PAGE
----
For instant, while talking to Jim last night, I learned that he is putting on information on the War of 1812. Right now, he has the first of many postings on War of 1812, and this one will interest those who have ancestors in the 100th Regiment of Foot who settled in the Goulbourn Township, Carleton County near Ottawa.

I wish everybody concerned success in this blog. It is always good to see new genealogy blogs come on the scene with important information.

Tuesday, June 21, 2011

2011 Emancipation Day Bus Tour – “The Freedom Trial Celebration”

The Ontario Black History Society is pleased to invite you to join them on the following bus tour -

Date: Saturday, July 23rd

Departure Location: Yorkdale Mall by the Cineplex Entrance

Departure Time: 8:00AM

Return Time: 9:00PM

Cost: $ 65.00- Members, $75.00- Non-Members ($40 Deposit required upon reservation)
RSVP by June 22nd, 2011 to 416)-867-9420 or E-mail:

Sites to be visited include

St. Catharines Museum at the Welland Canals Centre
The St. Catharines Museum's award-winning exhibit, Follow the North Star, explores the black experience along the Underground Railroad and recounts the rich legacy of Niagara's African Canadians.

Anthony Burns Gravesite
The provincial historic plaque at this site honours the memory of Reverend Anthony Burns, the last person tried under the Fugitive Slave Act in Massachusetts. A verdict, which returned him to slavery, incited street riots. Boston abolition­ists bought his freedom and educated him before he settled in St. Catharines and successfully ministered at Zion Baptist Church.

St. Catharines British Methodist Episcopal Church (Salem Chapel)
Its proximity to the border, access to rail lines, and employment opportunities, established St. Catharines as a large refugee centre. In 1855 their first small log church was replaced with this larger, more finished building. Its open hall plan includes a three-sided balcony, providing seating capacity for the large number of people who regularly attended, often including the famous Harriet Tubman and the newly arrived refugees whom she had led to freedom.

R. Nathaniel Dett British Methodist Episcopal Church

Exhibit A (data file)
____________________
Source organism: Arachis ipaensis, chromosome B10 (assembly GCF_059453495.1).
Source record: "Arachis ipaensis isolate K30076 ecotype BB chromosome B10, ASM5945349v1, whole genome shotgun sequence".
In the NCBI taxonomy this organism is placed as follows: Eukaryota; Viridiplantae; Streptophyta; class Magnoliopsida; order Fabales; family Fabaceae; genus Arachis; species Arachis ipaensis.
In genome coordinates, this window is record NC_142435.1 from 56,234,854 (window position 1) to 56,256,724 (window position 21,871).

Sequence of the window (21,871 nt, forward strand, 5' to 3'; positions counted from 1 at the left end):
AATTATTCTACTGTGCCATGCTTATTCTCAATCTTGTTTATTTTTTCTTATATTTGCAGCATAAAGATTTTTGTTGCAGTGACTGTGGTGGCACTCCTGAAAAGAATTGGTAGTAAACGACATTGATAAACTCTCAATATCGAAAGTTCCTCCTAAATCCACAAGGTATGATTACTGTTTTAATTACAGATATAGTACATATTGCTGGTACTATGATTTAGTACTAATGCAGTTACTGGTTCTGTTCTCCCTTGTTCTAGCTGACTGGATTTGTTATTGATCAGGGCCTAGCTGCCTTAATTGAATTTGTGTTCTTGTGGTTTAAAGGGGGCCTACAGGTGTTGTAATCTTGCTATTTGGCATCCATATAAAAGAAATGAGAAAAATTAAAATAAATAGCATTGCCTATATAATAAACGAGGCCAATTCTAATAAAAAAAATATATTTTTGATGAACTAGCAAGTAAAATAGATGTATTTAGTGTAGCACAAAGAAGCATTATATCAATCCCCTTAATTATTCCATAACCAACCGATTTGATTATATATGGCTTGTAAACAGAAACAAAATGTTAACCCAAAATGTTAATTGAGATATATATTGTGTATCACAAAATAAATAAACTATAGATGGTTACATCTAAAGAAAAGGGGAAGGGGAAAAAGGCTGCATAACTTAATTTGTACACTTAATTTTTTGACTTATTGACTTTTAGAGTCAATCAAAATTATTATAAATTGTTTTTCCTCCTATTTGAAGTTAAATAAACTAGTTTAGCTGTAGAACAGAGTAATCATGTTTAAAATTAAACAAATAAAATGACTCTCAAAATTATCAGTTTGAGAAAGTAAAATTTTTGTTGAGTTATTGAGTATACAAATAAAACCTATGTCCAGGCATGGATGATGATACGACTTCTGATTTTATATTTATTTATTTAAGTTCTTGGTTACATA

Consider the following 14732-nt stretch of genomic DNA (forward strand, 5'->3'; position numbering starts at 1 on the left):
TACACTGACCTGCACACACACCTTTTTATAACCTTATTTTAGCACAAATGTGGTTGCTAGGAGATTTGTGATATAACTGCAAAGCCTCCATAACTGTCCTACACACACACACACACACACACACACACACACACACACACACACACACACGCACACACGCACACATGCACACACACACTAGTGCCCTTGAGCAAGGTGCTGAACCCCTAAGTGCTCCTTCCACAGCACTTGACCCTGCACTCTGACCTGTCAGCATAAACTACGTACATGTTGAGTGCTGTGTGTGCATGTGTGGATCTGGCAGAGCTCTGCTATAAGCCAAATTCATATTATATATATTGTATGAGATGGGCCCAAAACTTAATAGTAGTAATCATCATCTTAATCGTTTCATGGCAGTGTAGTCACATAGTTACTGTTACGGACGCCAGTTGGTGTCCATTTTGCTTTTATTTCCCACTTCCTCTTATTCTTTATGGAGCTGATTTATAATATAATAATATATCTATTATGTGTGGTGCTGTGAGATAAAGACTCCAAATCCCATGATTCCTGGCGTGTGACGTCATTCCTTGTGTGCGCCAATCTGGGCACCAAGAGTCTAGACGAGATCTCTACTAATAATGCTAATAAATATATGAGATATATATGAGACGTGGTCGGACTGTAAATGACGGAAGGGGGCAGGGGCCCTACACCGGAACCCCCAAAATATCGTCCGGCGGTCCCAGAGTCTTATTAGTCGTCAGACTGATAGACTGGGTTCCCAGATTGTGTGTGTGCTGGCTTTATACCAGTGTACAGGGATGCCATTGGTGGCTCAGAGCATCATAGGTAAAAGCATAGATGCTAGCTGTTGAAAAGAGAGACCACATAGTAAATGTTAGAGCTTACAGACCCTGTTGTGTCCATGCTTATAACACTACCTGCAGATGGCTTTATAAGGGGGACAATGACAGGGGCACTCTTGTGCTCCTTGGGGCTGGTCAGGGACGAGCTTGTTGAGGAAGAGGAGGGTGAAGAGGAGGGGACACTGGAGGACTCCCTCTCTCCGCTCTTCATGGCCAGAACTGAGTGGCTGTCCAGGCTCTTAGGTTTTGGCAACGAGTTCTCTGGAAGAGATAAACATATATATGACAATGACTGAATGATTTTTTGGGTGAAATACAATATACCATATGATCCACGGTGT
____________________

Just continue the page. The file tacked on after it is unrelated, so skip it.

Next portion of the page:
Constructed in 1836, this building was originally in the area of present-day Niagara Falls, then known as Fallsview. The church was designated a national historic site in 2001. The Chapel continues to be the spiritual and cultural center of the black community. It was named in honour of native-born, world-renowned musician and composer of sacred music, Robert Nathaniel Dett, who, from 1898 to 1903, was the church organist".

The Black History Society
10 Adelaide Street East Suite 402
Toronto, Ontario, M5C 1J3
Telephone:  (416) 867-9420 Fax: (416) 867-8691
Website: www.blackhistorysociety

World Acadian Congress Family Reunions

Organizers of the L'Acadie du Monde (International World Acadian Congress, to be held in August 2014) are looking for people who can organize family reunions. They hope to bring Acadian families from all over the world to celebrate the cultural traditions by attending the Congress in August.

The theme for the 2014 Congress is "Lands and Forests", which will be held in Maine's St. John Valley, in southeast Quebec, and in northwest New Brunswick.

They are hoping for 100 family reunions, and for over 50,000 people to attend the two-week-long Congress.

Acadians are the descendants of colonial French families who were exiled from their homes in 1755 by the British government in what was called Le Grand Derangement, or The Great Displacement.

Applications for families interested in hosting a family reunion are available online at the website for the fifth World Acadian Congress at